Karen Kasmauski has photographed for major publications and non-profit organizations, including National Geographic Magazine, Smithsonian, The New York Times, the Centers for Disease Control, The Bill and Melinda Gates Foundation, and Family Health International. She has produced 25 major stories for National Geographic, including a portrayal of contemporary Japanese women, the environmental impact of Alaskan oil, and the culture of Hawaiians. Her photographic coverage of complex social issues, including population and aging, were nominated for National Magazine Awards. Her work has taken her to every continent on earth.
National Geographic named Kasmauski as a Contributing Photographer in Residence, providing support for her decade-long coverage of global health issues, spanning multiple National Geographic stories. These became the foundation for her book Impact: on the Frontlines of Global Health. The book illuminates the combination of social, environmental, and economic conditions that allow pandemics like COVID-19 to rapidly spread across our planet. The “Impact” photographs, exhibited at the Carter Center, the Centers for Disease Control, The National Academy of Sciences, and National Geographic, were also presented in Kasmauski’s TEDx talk. Kasmauski’s next book, Nurse, A World of Care, produced with Emory University, examined global health issues as encountered by nurses around the world.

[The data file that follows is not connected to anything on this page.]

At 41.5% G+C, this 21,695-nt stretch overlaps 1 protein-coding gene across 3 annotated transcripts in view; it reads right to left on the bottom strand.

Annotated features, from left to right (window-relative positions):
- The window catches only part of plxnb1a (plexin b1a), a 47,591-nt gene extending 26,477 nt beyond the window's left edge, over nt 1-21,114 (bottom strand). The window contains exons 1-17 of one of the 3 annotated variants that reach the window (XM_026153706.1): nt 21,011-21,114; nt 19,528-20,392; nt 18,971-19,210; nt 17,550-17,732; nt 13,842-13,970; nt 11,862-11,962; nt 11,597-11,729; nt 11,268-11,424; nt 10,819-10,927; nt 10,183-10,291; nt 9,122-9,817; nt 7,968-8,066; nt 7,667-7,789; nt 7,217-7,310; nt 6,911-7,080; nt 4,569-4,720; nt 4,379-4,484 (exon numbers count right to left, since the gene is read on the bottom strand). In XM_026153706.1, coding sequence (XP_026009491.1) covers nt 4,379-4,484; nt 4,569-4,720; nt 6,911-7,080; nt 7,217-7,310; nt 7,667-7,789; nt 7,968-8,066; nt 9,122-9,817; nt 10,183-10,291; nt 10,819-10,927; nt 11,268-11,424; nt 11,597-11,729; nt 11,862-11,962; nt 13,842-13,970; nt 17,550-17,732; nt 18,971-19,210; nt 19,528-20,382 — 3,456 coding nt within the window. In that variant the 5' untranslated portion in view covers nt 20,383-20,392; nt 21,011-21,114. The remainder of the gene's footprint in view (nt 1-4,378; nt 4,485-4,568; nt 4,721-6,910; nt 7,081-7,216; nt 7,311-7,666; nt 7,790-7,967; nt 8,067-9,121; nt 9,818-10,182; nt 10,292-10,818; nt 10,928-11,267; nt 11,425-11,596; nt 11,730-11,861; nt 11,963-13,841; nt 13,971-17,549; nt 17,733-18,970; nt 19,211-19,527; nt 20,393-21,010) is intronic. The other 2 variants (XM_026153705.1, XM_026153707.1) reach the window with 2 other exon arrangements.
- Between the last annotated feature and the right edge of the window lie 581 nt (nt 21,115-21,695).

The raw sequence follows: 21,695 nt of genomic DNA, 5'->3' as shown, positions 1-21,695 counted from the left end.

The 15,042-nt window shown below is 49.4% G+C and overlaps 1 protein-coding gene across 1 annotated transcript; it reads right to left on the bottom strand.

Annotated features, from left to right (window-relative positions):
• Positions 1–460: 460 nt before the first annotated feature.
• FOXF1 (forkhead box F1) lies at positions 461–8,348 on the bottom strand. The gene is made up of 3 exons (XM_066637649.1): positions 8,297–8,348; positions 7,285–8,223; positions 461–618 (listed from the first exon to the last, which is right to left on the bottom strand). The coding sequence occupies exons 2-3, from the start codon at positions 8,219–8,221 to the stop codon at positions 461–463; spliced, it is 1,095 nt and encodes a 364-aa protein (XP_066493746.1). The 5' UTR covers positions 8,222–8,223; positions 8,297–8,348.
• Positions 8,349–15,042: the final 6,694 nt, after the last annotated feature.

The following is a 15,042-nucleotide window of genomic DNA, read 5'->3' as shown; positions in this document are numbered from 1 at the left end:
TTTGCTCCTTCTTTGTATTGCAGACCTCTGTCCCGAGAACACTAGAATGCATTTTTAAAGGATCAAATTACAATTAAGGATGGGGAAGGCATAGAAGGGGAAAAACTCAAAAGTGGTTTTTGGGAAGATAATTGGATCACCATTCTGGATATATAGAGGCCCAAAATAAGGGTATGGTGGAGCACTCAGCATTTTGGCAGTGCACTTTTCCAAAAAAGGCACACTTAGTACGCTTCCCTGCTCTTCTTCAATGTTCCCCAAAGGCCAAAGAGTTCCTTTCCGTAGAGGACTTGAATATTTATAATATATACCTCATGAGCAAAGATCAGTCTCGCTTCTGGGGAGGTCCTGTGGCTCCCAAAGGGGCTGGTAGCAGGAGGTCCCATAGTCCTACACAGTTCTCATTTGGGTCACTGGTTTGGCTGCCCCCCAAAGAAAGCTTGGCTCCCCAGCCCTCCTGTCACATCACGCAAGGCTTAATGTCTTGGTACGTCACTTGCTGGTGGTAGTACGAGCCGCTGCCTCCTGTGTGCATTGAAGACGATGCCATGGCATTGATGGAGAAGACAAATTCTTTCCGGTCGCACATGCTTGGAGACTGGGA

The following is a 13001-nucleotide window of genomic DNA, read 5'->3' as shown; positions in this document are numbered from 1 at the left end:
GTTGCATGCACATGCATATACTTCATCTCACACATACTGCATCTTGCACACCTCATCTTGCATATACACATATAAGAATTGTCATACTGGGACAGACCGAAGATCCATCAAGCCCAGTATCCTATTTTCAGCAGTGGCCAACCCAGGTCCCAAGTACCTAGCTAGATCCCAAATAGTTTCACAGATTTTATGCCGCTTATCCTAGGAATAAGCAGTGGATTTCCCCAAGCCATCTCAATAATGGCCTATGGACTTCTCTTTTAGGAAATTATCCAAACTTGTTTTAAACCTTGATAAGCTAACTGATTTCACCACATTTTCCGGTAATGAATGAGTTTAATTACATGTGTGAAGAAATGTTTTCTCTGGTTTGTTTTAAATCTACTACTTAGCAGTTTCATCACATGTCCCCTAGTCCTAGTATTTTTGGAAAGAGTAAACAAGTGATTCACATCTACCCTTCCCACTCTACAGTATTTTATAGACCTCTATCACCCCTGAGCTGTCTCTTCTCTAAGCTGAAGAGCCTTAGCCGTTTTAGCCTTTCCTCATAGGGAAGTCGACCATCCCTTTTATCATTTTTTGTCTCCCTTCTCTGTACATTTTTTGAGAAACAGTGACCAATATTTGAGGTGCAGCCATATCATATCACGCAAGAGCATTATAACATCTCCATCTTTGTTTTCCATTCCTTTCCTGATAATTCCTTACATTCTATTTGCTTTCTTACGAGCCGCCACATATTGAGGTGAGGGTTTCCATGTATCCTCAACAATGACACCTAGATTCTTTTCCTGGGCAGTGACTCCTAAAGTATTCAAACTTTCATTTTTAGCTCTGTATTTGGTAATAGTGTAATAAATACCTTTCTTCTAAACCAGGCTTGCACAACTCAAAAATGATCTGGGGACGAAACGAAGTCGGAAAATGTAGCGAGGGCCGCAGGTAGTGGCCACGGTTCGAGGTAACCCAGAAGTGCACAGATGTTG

Exploring her own roots as the daughter of a Japanese war bride, Kasmauski partnered with two colleagues—also war bride daughters—to create a 30-minute documentary about their mothers. The film, Fall Down Seven, Get Up Eight: The Japanese War Brides, examines the challenges of biracial upbringing in the United States. BBC World News licensed the film, broadcasting it globally for a year. After winning numerous film festival awards, the film now forms the basis of a forthcoming Smithsonian Traveling exhibit on Japanese war brides dealing with issues of race, migration, and women, addressing the question of “Who is an American?"
Kasmauski was awarded a Knight Fellowship in 2011, earning an M.A. at Ohio University. She has taught graduate and undergraduate photography, video storytelling, news writing, and science journalism at George Washington University, George Mason University, and the Corcoran School of Art. She has instructed at the Maine Media Workshops, George Washington University’s summer photojournalism workshop, as well the Girls Who Click program, which encourages young women interested in conservation photography. Kasmauski wrote a long-running column for now defunct Nikon Magazine, and regularly blogs on photography, life, food, and culture.